Alexander H. Harcourt is Professor Emeritus in the Anthropology Department at the University of California, Davis. He is the coauthor of Gorilla Society and Human Biogeography and co-editor of Coalitions and Alliances in Humans and Other Animals. He lives in Davis, California.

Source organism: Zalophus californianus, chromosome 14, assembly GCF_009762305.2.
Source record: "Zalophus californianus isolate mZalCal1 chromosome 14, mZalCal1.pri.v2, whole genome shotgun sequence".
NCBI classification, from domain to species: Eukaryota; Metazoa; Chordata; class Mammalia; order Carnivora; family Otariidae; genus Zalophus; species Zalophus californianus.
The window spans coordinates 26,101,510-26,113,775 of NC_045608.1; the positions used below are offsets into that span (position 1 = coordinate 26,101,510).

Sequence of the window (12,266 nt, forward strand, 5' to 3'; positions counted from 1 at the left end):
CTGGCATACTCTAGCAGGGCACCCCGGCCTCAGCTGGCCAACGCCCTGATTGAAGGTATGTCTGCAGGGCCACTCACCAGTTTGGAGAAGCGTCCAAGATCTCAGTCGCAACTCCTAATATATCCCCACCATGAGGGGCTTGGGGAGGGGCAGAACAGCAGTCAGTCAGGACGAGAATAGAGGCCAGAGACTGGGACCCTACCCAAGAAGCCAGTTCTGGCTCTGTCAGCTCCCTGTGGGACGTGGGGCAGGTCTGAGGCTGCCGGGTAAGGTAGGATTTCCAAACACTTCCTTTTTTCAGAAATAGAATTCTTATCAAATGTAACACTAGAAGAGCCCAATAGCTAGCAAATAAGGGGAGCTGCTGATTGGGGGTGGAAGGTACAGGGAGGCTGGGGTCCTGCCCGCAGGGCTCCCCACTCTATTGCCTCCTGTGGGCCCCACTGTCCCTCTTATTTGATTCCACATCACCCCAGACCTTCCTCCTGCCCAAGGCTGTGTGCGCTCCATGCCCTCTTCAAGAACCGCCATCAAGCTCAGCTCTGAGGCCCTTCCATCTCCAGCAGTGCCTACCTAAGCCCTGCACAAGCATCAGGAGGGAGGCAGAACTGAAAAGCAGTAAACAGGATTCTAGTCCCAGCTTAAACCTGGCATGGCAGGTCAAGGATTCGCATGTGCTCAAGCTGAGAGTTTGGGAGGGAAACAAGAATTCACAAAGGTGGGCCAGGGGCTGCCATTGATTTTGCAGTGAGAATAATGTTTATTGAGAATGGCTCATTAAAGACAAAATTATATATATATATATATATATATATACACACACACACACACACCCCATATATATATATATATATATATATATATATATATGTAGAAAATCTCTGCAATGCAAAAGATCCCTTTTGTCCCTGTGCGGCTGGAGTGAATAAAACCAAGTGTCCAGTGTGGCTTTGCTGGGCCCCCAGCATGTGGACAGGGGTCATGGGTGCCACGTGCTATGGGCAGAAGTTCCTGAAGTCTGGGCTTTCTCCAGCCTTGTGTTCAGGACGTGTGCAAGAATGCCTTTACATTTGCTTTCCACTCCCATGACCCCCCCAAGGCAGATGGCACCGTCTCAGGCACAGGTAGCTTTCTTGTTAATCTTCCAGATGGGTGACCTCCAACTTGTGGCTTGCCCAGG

"Harcourt engages with the physical differences between human bodies and the cultural and medical implications of them, addressing such topics as why skin tone varies from region to region or the biological basis of why certain populations have evolved to better digest milk, starches, or seaweed. Harcourt reminds readers that biological conceptions of race should not be confused with sociopolitical conceptions of it, and that there are good reasons to understand the how and why of our biological differences." -- Publishers Weekly "A remarkable achievement." -- Science (Praise for Alexander Harcourt) "As sweeping and engrossing as they come. Keeping the science of the subject front and center, Harcourt airs the major differences of scientific opinion about particular developments. Gripping and then some." -- Booklist (starred review) "A dense but lucid summary of everything you would want to know about human diversity. Homogenization is inevitable, but we are an extraordinarily varied species today, and Harcourt delivers an opinionated but always science-based account of how we got that way." -- Kirkus Reviews "Lucid, fascinating, compelling and comprehensive. The analysis of complex evolutionary forces that shape a society is superb." -- Wildlife Conservation Society "Reaches far beyond origin to offer a complex yet highly readable account of our evolution in relation to biology, geography, and culture. Harcourt presents a concise explanation of adaptations made by the human species allowing for survival on a global scale. Recommended for readers interested in evolutionary biology, biogeography, anthropology, and human origin; also for those who have enjoyed works by Jared Diamond." -- Library Journal "Harcourt bridges the gap between biology and anthropology. A valuable contribution." -- Quarterly Review of Biology